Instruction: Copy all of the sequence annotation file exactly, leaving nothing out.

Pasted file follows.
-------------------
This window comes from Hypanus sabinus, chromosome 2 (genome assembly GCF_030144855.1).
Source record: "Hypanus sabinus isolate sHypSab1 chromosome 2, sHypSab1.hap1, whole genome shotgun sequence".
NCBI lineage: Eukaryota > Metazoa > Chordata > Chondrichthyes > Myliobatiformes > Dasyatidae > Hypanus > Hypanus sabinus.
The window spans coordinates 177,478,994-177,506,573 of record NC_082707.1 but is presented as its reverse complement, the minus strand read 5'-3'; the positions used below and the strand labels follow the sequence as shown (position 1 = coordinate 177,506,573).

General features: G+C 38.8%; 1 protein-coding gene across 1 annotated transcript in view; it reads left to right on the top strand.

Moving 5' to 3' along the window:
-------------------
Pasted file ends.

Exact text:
This window comes from Hypanus sabinus, chromosome 2 (genome assembly GCF_030144855.1).
Source record: "Hypanus sabinus isolate sHypSab1 chromosome 2, sHypSab1.hap1, whole genome shotgun sequence".
NCBI lineage: Eukaryota > Metazoa > Chordata > Chondrichthyes > Myliobatiformes > Dasyatidae > Hypanus > Hypanus sabinus.
The window spans coordinates 177,478,994-177,506,573 of record NC_082707.1 but is presented as its reverse complement, the minus strand read 5'-3'; the positions used below and the strand labels follow the sequence as shown (position 1 = coordinate 177,506,573).

General features: G+C 38.8%; 1 protein-coding gene across 1 annotated transcript in view; it reads left to right on the top strand.

Moving 5' to 3' along the window: